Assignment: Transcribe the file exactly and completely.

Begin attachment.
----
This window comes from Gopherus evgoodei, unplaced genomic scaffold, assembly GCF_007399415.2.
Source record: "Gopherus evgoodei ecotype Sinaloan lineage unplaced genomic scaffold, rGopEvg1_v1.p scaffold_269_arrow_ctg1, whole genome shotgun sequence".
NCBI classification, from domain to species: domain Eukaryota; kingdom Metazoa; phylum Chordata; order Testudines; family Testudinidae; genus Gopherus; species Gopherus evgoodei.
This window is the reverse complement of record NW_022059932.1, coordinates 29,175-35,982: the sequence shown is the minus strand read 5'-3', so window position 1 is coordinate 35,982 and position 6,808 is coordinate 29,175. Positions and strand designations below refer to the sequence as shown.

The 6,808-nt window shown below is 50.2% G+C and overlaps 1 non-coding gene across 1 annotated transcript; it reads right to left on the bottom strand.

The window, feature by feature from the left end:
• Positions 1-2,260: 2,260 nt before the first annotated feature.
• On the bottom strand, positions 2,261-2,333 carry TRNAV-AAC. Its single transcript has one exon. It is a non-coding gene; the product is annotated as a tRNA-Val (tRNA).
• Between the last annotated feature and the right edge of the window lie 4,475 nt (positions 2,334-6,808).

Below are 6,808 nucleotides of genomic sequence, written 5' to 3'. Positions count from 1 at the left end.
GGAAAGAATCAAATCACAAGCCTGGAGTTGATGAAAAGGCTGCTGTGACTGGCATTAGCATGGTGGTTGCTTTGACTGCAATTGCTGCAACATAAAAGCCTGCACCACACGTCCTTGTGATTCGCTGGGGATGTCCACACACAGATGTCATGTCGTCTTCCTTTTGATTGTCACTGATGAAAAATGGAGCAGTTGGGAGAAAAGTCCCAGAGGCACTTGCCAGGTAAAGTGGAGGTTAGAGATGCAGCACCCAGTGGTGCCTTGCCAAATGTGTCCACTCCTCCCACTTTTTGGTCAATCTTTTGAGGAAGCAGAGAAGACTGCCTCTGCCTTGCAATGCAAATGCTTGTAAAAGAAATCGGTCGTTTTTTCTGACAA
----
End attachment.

This window comes from Gopherus evgoodei, unplaced genomic scaffold, assembly GCF_007399415.2.
Source record: "Gopherus evgoodei ecotype Sinaloan lineage unplaced genomic scaffold, rGopEvg1_v1.p scaffold_269_arrow_ctg1, whole genome shotgun sequence".
NCBI classification, from domain to species: domain Eukaryota; kingdom Metazoa; phylum Chordata; order Testudines; family Testudinidae; genus Gopherus; species Gopherus evgoodei.
This window is the reverse complement of record NW_022059932.1, coordinates 29,175-35,982: the sequence shown is the minus strand read 5'-3', so window position 1 is coordinate 35,982 and position 6,808 is coordinate 29,175. Positions and strand designations below refer to the sequence as shown.

The 6,808-nt window shown below is 50.2% G+C and overlaps 1 non-coding gene across 1 annotated transcript; it reads right to left on the bottom strand.

The window, feature by feature from the left end:
• Positions 1-2,260: 2,260 nt before the first annotated feature.
• On the bottom strand, positions 2,261-2,333 carry TRNAV-AAC. Its single transcript has one exon. It is a non-coding gene; the product is annotated as a tRNA-Val (tRNA).
• Between the last annotated feature and the right edge of the window lie 4,475 nt (positions 2,334-6,808).

Below are 6,808 nucleotides of genomic sequence, written 5' to 3'. Positions count from 1 at the left end.
GGAAAGAATCAAATCACAAGCCTGGAGTTGATGAAAAGGCTGCTGTGACTGGCATTAGCATGGTGGTTGCTTTGACTGCAATTGCTGCAACATAAAAGCCTGCACCACACGTCCTTGTGATTCGCTGGGGATGTCCACACACAGATGTCATGTCGTCTTCCTTTTGATTGTCACTGATGAAAAATGGAGCAGTTGGGAGAAAAGTCCCAGAGGCACTTGCCAGGTAAAGTGGAGGTTAGAGATGCAGCACCCAGTGGTGCCTTGCCAAATGTGTCCACTCCTCCCACTTTTTGGTCAATCTTTTGAGGAAGCAGAGAAGACTGCCTCTGCCTTGCAATGCAAATGCTTGTAAAAGAAATCGGTCGTTTTTTCTGACAA